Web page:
Fitness professionals help seniors turn the tide on aging

Fitness professionals help seniors turn the tide on aging


As Taiwan’s demographic changes, older adults have become a major driving force of the fitness industry. But senior clients have unique physical limitations, and their progress may be slower compared to younger adults. To meet the needs of this group, fitness trainers need specialized training. Today in our Sunday special report, we meet certified professionals who guide seniors toward healthier and more vibrant lives.

Despite the rain, these students have gathered right on time for their 10 a.m. muscle conditioning class.

Look close and you’ll see they’re not your usual gym buffs. Many are silver-haired retirees. The average age of the class is 75.

Seniors today are more eager than ever before to take classes to stay fit. But effective instruction requires specialized knowledge.

Wan Tzu
Fitness instructor
I studied physical education in school, but I wasn’t an athlete myself. I focused on the theoretical side. In Taiwan, there are quite a few courses for senior fitness trainers, but they don’t all provide certification.

By law, fitness trainers for the elderly aren’t required to hold certification. But certification is still the main way of assessing a trainer’s abilities.

Cheng Ching-chieh
Fitness center owner
When we’re looking to hire a trainer, we look for three things. The first is at least three years of coaching experience. The second is certification as a senior fitness specialist. The third is actual experience teaching seniors.

In Taiwan, there are two types of certification for senior fitness specialists: national and private. National certification is issued by the Sports Administration. It’s been available since 2013, but is notoriously hard to pass. To date, fewer than 1,500 people have obtained it. In comparison, private certifications are more accessible and varied, with at least 10 organizations offering them.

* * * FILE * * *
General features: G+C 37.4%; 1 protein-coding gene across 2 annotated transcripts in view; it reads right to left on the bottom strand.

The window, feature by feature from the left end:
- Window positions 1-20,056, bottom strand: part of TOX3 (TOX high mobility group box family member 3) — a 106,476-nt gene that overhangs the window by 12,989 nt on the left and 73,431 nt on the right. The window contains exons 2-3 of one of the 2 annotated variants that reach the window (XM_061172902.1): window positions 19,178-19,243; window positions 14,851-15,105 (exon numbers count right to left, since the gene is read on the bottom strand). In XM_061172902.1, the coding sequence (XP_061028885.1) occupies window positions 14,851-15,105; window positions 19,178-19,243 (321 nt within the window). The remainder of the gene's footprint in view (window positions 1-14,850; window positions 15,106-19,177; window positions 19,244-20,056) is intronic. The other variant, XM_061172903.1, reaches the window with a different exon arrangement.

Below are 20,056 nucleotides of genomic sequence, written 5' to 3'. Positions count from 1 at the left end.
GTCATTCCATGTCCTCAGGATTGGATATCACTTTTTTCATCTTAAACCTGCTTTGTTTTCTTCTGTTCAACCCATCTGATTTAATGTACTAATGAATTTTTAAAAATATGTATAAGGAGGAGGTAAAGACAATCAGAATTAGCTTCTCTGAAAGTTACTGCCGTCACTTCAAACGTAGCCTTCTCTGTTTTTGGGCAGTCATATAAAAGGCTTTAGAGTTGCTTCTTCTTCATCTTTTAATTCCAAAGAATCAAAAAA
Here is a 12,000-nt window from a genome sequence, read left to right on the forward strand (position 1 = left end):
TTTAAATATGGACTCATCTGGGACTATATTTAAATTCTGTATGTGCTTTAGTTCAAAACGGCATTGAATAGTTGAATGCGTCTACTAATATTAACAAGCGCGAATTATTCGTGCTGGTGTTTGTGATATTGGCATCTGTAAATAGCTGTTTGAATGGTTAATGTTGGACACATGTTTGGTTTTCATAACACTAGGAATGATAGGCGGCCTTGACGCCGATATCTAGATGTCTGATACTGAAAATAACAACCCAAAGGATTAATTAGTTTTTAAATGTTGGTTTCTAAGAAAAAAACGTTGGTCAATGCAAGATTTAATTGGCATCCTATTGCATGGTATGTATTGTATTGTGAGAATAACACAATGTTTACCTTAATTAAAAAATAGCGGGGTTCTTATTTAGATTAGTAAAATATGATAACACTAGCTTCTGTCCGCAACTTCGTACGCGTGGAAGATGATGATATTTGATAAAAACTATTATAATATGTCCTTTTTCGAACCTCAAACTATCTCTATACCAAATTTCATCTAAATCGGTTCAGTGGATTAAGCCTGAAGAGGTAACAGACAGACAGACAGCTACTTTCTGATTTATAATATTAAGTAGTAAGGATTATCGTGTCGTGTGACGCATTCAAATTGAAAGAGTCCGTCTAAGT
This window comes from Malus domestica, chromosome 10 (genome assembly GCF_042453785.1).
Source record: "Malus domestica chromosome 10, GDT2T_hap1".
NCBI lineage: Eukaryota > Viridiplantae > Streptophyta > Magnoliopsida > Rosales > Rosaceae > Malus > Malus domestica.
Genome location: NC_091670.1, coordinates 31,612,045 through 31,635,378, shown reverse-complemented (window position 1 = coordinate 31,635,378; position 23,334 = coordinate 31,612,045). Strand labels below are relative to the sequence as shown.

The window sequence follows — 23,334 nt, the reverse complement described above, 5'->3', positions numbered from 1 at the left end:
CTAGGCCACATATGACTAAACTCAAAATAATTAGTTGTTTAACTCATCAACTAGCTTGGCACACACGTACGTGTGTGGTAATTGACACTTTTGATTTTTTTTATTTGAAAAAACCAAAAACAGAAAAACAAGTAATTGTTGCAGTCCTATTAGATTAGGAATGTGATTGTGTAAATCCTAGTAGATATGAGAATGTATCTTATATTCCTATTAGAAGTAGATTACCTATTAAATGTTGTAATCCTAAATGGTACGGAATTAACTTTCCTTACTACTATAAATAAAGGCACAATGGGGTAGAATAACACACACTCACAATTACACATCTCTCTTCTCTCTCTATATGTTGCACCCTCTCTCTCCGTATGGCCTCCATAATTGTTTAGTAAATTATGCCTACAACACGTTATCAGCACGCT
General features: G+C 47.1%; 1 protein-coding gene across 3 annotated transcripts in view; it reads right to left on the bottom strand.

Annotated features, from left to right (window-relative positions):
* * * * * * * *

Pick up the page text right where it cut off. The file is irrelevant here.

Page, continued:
One of them is the Health & Exercise Association ROC. It runs a two-day certification workshop for senior fitness specialists.

The final exam is two hours long, covering both theoretical and practical components. Today one of the proctors is Ruby, a trainer herself. She says the test doesn’t just assess professional expertise. It also factors in interpersonal skills and the ability to communicate effectively.

Senior fitness trainer
First off, how you address the students is very important. Never ever call them Uncle or Aunty. Call them Brother or Sister. After that, you’ve got your small talk: “Have you eaten?” and “How’d you sleep last night?” You have to engage with them. After that, you’ve got to play music, music that old people like. That’s a handy trick of the trade.

As more seniors take up exercise, courses for trainers are on the rise. Certified trainers enjoy a strong career outlook.

She wraps up warm and grabs her microphone. Then she’s off on her scooter, zipping through the streets and alleys.

Thirty-four-year-old Wang Ting-yuan is a traveling fitness instructor for the Taipei City government. She mainly leads aerobics classes for seniors, focusing on overall physical form.

Wang has been a fitness trainer for 15 years. In order to teach seniors, she obtained multiple qualifications, including one in senior health and wellness. She’s also certified in physical conditioning for special populations.

Wang Ting-yuan
Senior fitness trainer
I think it’s important to understand special populations and the physical conditions they might have. For example, some might have diabetes, and some might have osteoporosis or arthritis. Their bodies might be limited by these real conditions, and trainers need to understand that to a certain degree. Only then can trainers know that their students can’t do certain things. For instance, most people can lift their arms to this height, why can’t they do it? With that understanding, we can provide safer training exercises that fall within their restricted range of movement.

Even with her string of certifications, Wang says that what’s key to teaching seniors is communication and establishing trust.